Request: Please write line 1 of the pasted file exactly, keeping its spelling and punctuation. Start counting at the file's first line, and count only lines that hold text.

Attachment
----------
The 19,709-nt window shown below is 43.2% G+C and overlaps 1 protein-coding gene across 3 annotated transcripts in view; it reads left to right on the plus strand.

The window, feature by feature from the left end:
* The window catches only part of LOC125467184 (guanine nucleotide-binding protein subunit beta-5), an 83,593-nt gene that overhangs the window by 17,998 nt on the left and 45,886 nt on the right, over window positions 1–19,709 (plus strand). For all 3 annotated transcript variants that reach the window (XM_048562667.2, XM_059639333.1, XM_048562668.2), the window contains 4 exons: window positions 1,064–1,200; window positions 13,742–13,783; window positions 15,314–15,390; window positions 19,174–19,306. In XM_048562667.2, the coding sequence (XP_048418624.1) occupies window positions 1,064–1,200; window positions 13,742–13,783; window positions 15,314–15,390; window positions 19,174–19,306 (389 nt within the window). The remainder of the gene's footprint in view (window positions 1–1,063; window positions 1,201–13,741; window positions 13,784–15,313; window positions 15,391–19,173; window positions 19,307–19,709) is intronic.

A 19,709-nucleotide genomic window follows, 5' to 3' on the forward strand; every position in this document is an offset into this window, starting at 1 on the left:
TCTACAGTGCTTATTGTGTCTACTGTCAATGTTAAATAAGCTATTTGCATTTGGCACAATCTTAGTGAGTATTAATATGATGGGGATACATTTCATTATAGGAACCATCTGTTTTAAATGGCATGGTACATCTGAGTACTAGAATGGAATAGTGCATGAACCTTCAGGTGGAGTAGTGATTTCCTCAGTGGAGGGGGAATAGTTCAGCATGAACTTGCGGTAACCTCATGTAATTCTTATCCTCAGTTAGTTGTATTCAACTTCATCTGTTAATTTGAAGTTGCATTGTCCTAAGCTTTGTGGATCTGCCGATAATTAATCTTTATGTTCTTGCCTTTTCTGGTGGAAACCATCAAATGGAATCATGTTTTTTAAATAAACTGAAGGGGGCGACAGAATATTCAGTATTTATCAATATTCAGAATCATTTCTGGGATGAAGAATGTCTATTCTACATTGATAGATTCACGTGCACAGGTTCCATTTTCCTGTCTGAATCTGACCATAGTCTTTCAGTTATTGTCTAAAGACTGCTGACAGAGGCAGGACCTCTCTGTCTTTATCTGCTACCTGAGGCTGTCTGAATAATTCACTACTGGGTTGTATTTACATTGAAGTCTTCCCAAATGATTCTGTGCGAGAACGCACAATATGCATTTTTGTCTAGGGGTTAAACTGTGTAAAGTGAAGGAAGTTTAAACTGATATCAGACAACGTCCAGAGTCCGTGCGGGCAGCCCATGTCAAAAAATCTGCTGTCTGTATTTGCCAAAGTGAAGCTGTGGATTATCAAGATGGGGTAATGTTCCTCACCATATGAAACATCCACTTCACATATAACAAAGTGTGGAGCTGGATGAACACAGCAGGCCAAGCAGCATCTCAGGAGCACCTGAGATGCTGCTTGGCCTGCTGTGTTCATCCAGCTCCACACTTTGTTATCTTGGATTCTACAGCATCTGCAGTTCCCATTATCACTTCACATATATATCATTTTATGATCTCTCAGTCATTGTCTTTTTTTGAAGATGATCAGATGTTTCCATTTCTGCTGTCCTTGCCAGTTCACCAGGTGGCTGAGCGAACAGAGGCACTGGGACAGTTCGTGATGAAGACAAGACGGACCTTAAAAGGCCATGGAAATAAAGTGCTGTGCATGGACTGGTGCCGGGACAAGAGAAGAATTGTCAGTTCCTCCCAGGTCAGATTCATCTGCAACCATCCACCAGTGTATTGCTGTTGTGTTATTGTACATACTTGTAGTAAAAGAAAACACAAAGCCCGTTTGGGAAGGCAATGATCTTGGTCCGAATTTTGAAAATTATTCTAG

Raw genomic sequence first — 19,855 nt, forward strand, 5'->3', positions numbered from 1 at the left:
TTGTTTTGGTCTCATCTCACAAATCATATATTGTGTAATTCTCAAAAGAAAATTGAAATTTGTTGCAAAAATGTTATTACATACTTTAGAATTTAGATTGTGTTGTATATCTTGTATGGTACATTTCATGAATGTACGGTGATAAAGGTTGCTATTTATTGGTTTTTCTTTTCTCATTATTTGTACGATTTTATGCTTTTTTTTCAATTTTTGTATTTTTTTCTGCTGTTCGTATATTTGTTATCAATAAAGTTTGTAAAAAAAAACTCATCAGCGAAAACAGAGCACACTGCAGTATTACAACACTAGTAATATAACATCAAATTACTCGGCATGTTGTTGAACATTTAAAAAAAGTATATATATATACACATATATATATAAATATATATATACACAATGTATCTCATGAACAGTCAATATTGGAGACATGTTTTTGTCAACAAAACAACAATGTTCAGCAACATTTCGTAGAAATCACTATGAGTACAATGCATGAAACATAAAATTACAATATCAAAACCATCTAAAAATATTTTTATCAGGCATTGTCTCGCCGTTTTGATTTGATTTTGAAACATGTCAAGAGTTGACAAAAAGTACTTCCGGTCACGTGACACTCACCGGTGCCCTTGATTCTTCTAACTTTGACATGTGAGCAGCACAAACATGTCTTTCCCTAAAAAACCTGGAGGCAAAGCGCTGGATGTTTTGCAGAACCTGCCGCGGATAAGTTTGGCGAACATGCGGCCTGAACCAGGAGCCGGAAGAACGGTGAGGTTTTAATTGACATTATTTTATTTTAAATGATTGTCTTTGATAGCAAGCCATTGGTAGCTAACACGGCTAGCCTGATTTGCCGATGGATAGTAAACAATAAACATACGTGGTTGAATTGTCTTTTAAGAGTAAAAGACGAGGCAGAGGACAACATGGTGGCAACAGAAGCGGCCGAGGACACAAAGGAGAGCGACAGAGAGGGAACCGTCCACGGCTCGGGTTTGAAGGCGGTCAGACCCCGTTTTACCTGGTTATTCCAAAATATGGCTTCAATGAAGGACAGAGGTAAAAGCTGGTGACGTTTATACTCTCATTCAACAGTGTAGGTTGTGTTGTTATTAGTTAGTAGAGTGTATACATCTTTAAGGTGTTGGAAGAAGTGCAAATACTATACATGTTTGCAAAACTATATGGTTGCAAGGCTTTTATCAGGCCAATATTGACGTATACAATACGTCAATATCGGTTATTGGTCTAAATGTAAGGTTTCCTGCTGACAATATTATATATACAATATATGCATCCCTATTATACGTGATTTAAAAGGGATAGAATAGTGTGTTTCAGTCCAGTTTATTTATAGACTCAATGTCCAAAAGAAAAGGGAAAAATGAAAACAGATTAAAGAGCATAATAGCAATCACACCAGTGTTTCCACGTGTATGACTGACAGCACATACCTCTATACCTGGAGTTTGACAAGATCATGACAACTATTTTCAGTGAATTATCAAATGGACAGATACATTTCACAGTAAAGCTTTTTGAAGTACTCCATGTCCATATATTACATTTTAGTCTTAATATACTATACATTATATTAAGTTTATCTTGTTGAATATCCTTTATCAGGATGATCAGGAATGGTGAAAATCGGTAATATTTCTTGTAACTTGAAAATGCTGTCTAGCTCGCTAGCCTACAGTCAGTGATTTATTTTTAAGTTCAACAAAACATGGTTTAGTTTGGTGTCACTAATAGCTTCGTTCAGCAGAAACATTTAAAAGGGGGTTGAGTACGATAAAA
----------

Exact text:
The 19,709-nt window shown below is 43.2% G+C and overlaps 1 protein-coding gene across 3 annotated transcripts in view; it reads left to right on the plus strand.